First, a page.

The Swarajati was one of the most memorable segments of the festival. LEELA VENKATARAMAN

A. Lakshman's brilliant presentation of the Huseini Swarajati “E Mandhayanara” in Rupakam stands out as the one coveted experience to take back from the whole Music Academy festival. Tagged on very smoothly in the charanam half to ‘E Mayaladi,' the other Swarajati in the same ragam in an imaginative mix and match effort, compounding the already indeterminate authorship of this composition, with scholars ascribing the initial Huseini Swarajati version to Melattur Venkatrama Sastry in homage to Achyuta Nayaka, and the later version addressed by the Thanjavur Quartet to Pratapa Simha Deva.

But right from the start with the Pushpanjali in Simhendramadhyamam and Adi talam composed by K. Hariprasad, without jerks moving on to the Alarippu in Tisra Triputa with its immaculate rhythmic accents and dance lines, emphasising the stately geometry of this item (unfortunately becoming rare in to-day's repertoire), the audience had already been alerted to a performance out-of-the-ordinary. The mammoth edifice of blended abhinaya and nritta created in the Swarajati defies expression and I cannot remember when one has been treated to a more skilful exposition of the jealous nayika.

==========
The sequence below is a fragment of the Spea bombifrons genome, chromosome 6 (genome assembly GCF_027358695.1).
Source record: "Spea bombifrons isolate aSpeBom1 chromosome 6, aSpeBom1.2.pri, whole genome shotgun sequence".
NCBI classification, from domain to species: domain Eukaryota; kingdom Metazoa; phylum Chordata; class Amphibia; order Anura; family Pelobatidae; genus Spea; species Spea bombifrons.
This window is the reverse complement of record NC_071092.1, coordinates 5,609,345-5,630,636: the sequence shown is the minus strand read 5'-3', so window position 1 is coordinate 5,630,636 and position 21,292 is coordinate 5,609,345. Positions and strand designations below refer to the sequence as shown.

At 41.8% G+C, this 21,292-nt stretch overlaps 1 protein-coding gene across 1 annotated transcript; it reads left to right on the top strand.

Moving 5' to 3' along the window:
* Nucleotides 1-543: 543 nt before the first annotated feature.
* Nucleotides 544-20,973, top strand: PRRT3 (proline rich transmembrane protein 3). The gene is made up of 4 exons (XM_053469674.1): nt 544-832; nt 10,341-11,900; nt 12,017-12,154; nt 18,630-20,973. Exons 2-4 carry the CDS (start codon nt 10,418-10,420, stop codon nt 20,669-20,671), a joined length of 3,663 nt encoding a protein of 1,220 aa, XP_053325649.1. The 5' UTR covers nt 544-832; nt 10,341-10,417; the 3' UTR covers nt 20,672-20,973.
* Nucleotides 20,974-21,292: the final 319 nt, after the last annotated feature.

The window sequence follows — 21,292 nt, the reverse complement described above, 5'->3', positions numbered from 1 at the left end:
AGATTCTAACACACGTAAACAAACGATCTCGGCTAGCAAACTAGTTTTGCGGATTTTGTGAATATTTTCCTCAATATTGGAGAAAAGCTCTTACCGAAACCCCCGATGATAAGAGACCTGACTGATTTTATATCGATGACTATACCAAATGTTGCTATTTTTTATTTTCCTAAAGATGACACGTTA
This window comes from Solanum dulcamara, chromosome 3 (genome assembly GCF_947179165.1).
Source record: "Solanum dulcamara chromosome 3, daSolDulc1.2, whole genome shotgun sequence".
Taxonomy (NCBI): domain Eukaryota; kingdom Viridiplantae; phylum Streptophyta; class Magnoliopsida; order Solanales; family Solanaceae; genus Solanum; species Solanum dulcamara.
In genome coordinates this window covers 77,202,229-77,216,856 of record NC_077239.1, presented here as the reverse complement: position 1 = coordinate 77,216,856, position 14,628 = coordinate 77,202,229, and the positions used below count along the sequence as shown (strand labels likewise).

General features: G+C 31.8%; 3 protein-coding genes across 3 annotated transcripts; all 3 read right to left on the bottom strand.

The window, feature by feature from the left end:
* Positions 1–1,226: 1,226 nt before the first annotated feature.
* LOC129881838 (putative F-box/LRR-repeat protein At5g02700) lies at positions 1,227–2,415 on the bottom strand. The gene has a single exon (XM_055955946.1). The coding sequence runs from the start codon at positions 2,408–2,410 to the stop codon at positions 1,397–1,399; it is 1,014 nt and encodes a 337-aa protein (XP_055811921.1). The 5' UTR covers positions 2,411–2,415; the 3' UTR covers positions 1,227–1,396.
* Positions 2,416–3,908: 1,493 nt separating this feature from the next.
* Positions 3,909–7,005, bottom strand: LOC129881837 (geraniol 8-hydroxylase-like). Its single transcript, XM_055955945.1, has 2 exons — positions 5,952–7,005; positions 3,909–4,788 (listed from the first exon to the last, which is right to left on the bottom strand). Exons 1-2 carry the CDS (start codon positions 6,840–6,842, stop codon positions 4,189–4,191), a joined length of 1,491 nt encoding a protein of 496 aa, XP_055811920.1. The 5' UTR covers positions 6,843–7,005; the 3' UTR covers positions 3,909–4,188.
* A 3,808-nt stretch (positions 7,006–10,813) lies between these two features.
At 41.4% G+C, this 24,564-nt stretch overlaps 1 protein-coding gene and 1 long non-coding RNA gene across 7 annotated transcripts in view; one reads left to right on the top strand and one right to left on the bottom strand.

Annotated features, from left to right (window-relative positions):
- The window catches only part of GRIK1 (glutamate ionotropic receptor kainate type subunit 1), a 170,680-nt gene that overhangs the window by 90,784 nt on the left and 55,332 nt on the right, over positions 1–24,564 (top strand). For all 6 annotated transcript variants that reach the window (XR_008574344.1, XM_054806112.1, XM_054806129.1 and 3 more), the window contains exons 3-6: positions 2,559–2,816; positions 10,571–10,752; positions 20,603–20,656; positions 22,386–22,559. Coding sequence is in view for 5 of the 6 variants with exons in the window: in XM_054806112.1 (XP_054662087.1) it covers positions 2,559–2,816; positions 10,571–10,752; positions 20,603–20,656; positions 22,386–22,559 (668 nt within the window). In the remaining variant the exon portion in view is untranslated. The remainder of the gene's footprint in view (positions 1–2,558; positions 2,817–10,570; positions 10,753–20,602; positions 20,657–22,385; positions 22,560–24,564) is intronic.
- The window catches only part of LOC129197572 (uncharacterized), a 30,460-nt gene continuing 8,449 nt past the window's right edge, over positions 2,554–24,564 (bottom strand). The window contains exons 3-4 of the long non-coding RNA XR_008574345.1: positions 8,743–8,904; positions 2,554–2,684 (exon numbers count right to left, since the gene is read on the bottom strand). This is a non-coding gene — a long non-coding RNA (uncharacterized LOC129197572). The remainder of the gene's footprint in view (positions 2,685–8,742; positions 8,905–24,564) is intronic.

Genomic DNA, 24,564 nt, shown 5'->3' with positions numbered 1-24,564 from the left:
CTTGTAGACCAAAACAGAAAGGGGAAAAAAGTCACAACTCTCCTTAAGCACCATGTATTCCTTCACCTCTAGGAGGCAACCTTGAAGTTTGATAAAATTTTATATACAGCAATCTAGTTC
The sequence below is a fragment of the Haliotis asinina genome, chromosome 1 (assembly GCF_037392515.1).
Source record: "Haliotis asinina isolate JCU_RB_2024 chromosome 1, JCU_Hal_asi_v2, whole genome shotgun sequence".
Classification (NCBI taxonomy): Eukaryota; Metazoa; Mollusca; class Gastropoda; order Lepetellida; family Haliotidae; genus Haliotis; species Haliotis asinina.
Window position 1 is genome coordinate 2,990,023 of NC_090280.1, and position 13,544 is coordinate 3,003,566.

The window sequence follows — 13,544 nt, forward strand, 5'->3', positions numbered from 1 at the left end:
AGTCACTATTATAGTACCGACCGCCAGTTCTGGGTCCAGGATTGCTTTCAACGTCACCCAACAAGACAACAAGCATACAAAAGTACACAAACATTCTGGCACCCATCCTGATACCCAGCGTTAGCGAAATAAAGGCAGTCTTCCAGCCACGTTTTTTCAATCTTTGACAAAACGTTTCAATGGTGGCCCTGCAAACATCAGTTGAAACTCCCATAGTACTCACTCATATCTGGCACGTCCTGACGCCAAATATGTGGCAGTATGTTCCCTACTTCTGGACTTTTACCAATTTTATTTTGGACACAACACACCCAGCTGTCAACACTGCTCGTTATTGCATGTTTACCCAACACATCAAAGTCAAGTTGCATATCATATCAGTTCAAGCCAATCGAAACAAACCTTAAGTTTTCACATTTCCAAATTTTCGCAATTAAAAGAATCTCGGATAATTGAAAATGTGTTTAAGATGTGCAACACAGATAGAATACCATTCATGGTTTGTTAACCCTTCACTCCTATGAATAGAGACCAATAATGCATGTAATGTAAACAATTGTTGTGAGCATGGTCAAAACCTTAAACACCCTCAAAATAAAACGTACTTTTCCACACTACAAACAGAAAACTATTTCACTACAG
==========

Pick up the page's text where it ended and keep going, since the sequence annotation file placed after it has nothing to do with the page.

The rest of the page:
There was no male/female gendered division in the viewer's mind, watching Lakshman who was the dance. If the mind boggling sanchari details in their subtle mukhabhinaya and netrabhinaya nuances wove sheer magic, complementing the interpretative depth was the nritta, the teermanams with Aadith Narayan's spirited nattuvangam and Lakshman's rhythmic command with grace-filled movements covering the stage, in perfect sync. Nellai D. Kannan's touches on the mridangam further enhanced the teermanam sequences. With K. Hariprasad as vocalist, there was nothing more one could add to the total effort.

Nothing could have equalled the glory of the Swarajati. But now portraying the male perspective it was Krishna in the Jayadeva Ashtapati, “Ksahanamadhuna Narayana.” Very involved in the rendition, this number after such a heavy Swarajathi is taxing on the viewer's mind – which would digest better a light Padam. But no matter, for the magnificent Swarajati made the recital stressing home the point of Lakshman's calibre meriting this performance space much earlier – a touch of irony in his taking the floor immediately after a recital by his student the young Navia Natarajan.